European stocks opened for business in 2014 to a slew of economic good news.
Manufacturing activity in the Eurozone, as measured by the Markit PMI, climbed to a 31-month high in December. The rise was driven by new export orders as well as manufacturing output. Unemployment in Germany fell for the first time in five months in December, as the number of jobless people fell by 15,000, much more than analysts’ expectations. Spain, too, recently reported a significant dent in its unemployment, the largest fall since June of last year.
European indices powering ahead
Meanwhile, the Stoxx Europe 600 Index has been rising for the last two years and is now perched at the highest levels seen since May 2008. The MSCI Europe index gained 5% in just the last three weeks of December.
Most analysts and investors are of the view that further bullishness is in store for European stocks, though most of the re-rating due to the much-anticipated European recovery may already be priced in.
So, 2013 was the year to buy into the European recovery dream. What of 2014?
2014 – The year of wish fulfillment
“With valuation and sentiment having risen significantly, expectations are higher than they have been for some time. 2014 should be the year when we find out whether we get ‘wish fulfillment’ or whether the region remains condemned to a long and hard slog,” says Graham Secker, Morgan Stanley’s Equity Strategist for Europe in his research note on equity strategy for Europe in 2014. “We are optimistic on European equities for this year, although a probable inflection point in global monetary policy provides for heightened uncertainty along the way.”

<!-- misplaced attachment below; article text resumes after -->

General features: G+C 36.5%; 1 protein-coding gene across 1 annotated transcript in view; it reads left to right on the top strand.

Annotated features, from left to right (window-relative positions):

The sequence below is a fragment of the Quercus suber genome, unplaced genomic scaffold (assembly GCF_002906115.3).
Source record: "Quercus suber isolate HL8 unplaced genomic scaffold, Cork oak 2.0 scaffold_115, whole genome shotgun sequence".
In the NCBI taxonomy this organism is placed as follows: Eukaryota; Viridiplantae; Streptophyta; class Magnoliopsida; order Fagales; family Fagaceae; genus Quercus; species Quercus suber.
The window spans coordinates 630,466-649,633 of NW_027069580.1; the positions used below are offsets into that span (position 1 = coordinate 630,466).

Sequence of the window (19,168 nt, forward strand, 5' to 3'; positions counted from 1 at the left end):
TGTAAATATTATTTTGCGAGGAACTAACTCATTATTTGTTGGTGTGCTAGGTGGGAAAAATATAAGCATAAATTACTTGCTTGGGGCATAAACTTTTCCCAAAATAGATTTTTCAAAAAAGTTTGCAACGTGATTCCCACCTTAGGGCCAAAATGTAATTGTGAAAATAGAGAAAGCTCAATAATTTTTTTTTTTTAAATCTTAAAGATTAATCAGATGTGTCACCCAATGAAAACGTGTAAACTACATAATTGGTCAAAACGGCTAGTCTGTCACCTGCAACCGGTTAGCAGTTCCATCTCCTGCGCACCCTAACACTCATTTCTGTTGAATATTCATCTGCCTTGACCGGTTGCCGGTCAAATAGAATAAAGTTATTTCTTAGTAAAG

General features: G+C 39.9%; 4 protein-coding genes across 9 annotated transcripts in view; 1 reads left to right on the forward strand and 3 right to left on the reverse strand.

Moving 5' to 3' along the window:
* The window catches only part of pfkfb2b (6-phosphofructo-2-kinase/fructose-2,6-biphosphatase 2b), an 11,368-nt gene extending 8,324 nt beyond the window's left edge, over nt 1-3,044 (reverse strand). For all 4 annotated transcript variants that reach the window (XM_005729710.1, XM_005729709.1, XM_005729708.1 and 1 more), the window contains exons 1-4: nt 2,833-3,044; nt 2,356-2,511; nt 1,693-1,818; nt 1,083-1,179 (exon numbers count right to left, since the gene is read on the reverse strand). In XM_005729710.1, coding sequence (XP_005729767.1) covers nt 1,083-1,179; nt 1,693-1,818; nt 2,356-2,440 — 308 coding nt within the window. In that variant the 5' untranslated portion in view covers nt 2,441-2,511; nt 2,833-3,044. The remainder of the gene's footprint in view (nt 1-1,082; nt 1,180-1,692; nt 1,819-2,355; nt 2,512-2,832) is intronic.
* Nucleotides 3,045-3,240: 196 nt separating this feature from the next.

Europe gained at the cost of EM in 2013
Currency and fiscal problems drove investors out of EM into the comforting opportunity of a European recovery. In the above chart, Asia and emerging markets were the worst performers in 2013, while Europe and the UK gave investors the best returns.
Valuations in Europe 2014
According to the chart below, European equity valuations on the basis of the next 12 months PE ratio for the MSCI Europe Index are close to 10-year highs.
“Equity valuations are likely to rise further in the early part of 2014, driven by a further fall in Europe’s risk premium and continued equity inflows,” they say. “However, we are likely to see some downward pressure on valuations later in the year as economic growth improves and investors start to consider higher rates into 2015.”
A base case valuation target for MSCI Europe is projected at 13.6x 12m PE.
European earnings an area of concern
Morgan Stanley observes that European stocks have been rising over the last two years in the face of declining EPS, as shown in this chart.
As a result, European stocks now look somewhat expensive when juxtaposed against global peers such as the US, Japan, even EM.
Morgan Stanley analysts estimate that European EPS would grow 10% in 2014 and 12% in 2015, anticipating that European margins will start growing after a lull of three years.
Most of the EPS growth in 2014 will likely be contributed by IT, banks, transport and materials.
European investing strategies for 2014
Morgan Stanley is overweight on Germany and Spain but underweight on France and Italy. Financials are expected to benefit from banking reform and will report a bounce in ROE. Corporates are expected to indulge in hectic M&A, restructuring and make cash pay-outs to shareholders.